Christianity, Tolerance and Pluralism
A Theological Engagement with Isaiah Berlin's Social Theory
Routledge – 2004 – 272 pages
Series: Routledge Studies in Religion
This book provides a sustained, critical and theological engagement with arguably the most crucial aspect of contemporary society - its diversity.
The author finds in the social theory of Isaiah Berlin a number of fruitful ways to reframe the debate over these questions, and to contribute to a more positive conversation regarding our fundamental differences.
The book focuses particularly on Berlin's critique of monism and idealistic utopianism, arguing that pluralism does not represent a failure in the nature of human society, but a superabundance of possibilities in a created world grounded in the character of God. Bringing Berlin's thought into conversation with other social theorists, philosophers and Christian theologians, the book provides leaders and members of faith communities with a viable model to move beyond tolerance as mere forbearance to a grace which consists of respect and radical acceptance of others.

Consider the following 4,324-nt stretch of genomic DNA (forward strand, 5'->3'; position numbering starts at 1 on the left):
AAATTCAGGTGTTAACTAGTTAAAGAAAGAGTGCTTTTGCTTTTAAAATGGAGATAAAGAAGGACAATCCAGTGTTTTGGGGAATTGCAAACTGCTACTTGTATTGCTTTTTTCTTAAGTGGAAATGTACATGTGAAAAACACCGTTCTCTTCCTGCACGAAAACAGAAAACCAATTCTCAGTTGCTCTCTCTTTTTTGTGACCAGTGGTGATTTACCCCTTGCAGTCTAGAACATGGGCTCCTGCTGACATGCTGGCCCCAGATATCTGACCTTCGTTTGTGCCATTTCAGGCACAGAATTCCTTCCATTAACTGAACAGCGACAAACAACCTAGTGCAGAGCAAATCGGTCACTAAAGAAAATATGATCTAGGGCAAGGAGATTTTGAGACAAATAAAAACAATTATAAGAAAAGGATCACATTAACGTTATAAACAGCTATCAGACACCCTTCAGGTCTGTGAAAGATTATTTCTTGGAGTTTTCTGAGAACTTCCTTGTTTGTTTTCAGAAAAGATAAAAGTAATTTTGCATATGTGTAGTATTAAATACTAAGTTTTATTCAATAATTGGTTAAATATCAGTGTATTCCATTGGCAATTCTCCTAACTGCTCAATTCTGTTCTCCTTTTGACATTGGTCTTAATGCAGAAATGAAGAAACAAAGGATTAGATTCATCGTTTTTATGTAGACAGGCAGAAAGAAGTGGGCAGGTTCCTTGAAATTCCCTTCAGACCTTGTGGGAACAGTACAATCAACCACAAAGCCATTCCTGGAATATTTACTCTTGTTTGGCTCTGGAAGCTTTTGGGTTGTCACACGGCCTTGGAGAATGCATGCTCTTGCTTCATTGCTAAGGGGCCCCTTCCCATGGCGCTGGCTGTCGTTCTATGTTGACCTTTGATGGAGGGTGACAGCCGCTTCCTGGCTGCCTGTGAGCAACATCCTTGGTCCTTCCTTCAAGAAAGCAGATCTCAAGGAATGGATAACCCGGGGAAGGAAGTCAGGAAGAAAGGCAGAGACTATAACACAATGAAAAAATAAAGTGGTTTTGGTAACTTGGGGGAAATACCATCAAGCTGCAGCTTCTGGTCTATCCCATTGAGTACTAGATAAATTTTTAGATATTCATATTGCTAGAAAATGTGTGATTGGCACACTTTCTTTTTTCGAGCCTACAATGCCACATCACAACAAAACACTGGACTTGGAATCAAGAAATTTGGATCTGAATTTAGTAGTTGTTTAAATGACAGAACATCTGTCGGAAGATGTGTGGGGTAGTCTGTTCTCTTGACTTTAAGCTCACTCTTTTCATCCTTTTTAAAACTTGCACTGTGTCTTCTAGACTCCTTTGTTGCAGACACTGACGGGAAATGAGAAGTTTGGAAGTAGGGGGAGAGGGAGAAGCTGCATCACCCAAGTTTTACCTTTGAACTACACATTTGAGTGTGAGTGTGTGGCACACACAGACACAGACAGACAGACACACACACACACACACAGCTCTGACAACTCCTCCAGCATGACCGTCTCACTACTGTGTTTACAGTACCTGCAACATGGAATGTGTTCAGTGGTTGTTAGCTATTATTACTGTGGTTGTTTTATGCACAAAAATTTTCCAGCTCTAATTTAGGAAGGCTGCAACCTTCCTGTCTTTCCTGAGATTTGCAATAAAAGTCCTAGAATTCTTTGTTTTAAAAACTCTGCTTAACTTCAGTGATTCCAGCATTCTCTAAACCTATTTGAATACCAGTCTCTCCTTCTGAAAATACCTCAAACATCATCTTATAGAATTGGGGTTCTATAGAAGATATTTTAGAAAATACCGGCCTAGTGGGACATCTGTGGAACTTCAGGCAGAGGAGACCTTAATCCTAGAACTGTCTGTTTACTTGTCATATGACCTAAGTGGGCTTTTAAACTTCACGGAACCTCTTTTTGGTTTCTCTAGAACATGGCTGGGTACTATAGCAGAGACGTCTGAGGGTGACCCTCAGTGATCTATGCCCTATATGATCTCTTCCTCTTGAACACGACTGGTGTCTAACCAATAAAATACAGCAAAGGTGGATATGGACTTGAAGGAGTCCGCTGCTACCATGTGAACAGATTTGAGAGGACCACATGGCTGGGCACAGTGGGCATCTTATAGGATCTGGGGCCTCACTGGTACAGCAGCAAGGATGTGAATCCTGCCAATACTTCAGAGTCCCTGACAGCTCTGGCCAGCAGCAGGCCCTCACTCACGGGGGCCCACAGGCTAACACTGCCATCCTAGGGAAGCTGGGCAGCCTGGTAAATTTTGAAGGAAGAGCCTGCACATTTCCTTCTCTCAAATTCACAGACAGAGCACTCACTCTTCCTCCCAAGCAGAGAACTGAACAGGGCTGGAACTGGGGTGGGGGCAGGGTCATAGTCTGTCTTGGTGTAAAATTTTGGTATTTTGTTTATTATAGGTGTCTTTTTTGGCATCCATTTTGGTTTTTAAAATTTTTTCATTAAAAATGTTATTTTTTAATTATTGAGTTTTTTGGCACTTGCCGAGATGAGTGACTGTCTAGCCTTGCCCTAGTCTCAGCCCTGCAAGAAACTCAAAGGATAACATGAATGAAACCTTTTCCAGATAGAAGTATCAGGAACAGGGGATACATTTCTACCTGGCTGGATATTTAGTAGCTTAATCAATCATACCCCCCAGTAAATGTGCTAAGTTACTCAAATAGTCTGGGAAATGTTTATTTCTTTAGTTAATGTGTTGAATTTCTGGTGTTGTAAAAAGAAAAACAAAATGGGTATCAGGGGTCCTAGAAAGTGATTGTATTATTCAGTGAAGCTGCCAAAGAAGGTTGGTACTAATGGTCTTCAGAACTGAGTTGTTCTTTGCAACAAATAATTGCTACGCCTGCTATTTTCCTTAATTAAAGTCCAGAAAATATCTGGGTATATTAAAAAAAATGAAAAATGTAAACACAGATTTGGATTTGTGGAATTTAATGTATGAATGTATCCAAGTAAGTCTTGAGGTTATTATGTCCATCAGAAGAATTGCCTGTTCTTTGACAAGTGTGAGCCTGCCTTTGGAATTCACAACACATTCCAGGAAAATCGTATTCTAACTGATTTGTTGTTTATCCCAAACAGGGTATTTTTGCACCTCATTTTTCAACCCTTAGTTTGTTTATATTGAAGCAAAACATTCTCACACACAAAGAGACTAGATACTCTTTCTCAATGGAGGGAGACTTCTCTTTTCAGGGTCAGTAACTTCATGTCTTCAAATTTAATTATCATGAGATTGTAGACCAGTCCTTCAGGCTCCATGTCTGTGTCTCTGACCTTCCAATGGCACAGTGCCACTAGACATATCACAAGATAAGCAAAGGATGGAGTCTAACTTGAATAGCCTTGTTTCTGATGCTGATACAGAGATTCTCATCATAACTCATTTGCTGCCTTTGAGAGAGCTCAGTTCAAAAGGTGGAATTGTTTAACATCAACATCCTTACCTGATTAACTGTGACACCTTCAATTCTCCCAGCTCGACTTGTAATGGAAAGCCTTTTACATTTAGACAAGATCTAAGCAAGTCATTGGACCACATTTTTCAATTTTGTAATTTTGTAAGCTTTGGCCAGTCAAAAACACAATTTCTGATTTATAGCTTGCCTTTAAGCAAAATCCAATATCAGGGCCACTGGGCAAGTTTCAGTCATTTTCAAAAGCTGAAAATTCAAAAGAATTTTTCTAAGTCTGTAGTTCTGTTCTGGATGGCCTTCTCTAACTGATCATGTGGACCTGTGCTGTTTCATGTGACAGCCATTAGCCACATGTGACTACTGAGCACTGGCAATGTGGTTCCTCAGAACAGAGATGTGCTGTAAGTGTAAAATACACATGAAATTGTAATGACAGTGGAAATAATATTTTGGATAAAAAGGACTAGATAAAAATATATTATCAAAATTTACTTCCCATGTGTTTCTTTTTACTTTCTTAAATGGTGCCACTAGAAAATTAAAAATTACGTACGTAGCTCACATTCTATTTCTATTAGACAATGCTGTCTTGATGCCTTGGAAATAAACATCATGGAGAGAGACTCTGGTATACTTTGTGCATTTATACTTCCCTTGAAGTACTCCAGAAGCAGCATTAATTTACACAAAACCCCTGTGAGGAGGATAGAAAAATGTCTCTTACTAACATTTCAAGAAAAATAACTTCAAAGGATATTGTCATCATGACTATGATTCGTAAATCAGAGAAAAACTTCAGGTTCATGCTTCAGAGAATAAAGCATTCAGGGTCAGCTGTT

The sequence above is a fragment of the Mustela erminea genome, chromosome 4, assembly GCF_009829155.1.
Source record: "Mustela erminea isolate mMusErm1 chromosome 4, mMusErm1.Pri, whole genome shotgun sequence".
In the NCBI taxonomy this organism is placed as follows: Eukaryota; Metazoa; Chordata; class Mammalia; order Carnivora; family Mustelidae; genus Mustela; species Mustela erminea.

Introduction 1. Isaiah Berlin: A Critical Description of His Thought from a Theological Perspective 2. Can Christians be Pluralists? Value Pluralism and the Gift of Diversity 3. The Application of Isaiah Berlin's Understanding of Social Conflict to Communities of Faith 4. Is Toleration a Christian Virtue? Beyond the Disrespect of Enlightenment Forbearance Epilogue in an Ecclesiological Key
Michael Jinkins is Dean of the Faculty and Professor of Pastoral Theology, Austin Presbyterian Theological Seminary. He is the author of several books, including The Church Faces Death (1999), Invitation to Theology (2001) and The Character of Leadership (1998).